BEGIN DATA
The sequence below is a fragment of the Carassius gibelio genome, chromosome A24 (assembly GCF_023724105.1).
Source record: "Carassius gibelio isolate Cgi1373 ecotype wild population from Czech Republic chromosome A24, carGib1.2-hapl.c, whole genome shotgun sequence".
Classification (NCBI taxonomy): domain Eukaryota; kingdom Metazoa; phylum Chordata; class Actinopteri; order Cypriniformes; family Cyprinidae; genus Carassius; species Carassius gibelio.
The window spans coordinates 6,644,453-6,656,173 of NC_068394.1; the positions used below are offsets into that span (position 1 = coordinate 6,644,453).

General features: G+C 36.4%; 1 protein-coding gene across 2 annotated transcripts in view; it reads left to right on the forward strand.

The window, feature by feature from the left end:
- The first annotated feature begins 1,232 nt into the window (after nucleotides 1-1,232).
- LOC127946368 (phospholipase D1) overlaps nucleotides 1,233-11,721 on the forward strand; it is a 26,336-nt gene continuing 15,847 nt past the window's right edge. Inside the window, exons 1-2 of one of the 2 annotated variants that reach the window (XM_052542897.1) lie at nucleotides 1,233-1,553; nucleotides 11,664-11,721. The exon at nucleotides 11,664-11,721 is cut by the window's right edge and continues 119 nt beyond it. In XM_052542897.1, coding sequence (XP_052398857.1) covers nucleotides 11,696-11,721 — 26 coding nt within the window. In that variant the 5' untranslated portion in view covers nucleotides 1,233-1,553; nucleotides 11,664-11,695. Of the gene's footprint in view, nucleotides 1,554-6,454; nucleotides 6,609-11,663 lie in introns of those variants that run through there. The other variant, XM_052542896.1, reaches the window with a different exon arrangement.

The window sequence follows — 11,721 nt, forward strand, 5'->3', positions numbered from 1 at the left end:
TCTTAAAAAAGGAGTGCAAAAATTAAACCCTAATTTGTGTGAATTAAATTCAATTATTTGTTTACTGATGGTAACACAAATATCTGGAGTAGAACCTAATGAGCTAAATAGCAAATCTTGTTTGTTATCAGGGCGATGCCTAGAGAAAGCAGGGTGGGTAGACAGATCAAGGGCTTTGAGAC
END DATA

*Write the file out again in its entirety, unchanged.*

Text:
The sequence below is a fragment of the Carassius gibelio genome, chromosome A24 (assembly GCF_023724105.1).
Source record: "Carassius gibelio isolate Cgi1373 ecotype wild population from Czech Republic chromosome A24, carGib1.2-hapl.c, whole genome shotgun sequence".
Classification (NCBI taxonomy): domain Eukaryota; kingdom Metazoa; phylum Chordata; class Actinopteri; order Cypriniformes; family Cyprinidae; genus Carassius; species Carassius gibelio.
The window spans coordinates 6,644,453-6,656,173 of NC_068394.1; the positions used below are offsets into that span (position 1 = coordinate 6,644,453).

General features: G+C 36.4%; 1 protein-coding gene across 2 annotated transcripts in view; it reads left to right on the forward strand.

The window, feature by feature from the left end:
- The first annotated feature begins 1,232 nt into the window (after nucleotides 1-1,232).
- LOC127946368 (phospholipase D1) overlaps nucleotides 1,233-11,721 on the forward strand; it is a 26,336-nt gene continuing 15,847 nt past the window's right edge. Inside the window, exons 1-2 of one of the 2 annotated variants that reach the window (XM_052542897.1) lie at nucleotides 1,233-1,553; nucleotides 11,664-11,721. The exon at nucleotides 11,664-11,721 is cut by the window's right edge and continues 119 nt beyond it. In XM_052542897.1, coding sequence (XP_052398857.1) covers nucleotides 11,696-11,721 — 26 coding nt within the window. In that variant the 5' untranslated portion in view covers nucleotides 1,233-1,553; nucleotides 11,664-11,695. Of the gene's footprint in view, nucleotides 1,554-6,454; nucleotides 6,609-11,663 lie in introns of those variants that run through there. The other variant, XM_052542896.1, reaches the window with a different exon arrangement.

The window sequence follows — 11,721 nt, forward strand, 5'->3', positions numbered from 1 at the left end:
TCTTAAAAAAGGAGTGCAAAAATTAAACCCTAATTTGTGTGAATTAAATTCAATTATTTGTTTACTGATGGTAACACAAATATCTGGAGTAGAACCTAATGAGCTAAATAGCAAATCTTGTTTGTTATCAGGGCGATGCCTAGAGAAAGCAGGGTGGGTAGACAGATCAAGGGCTTTGAGAC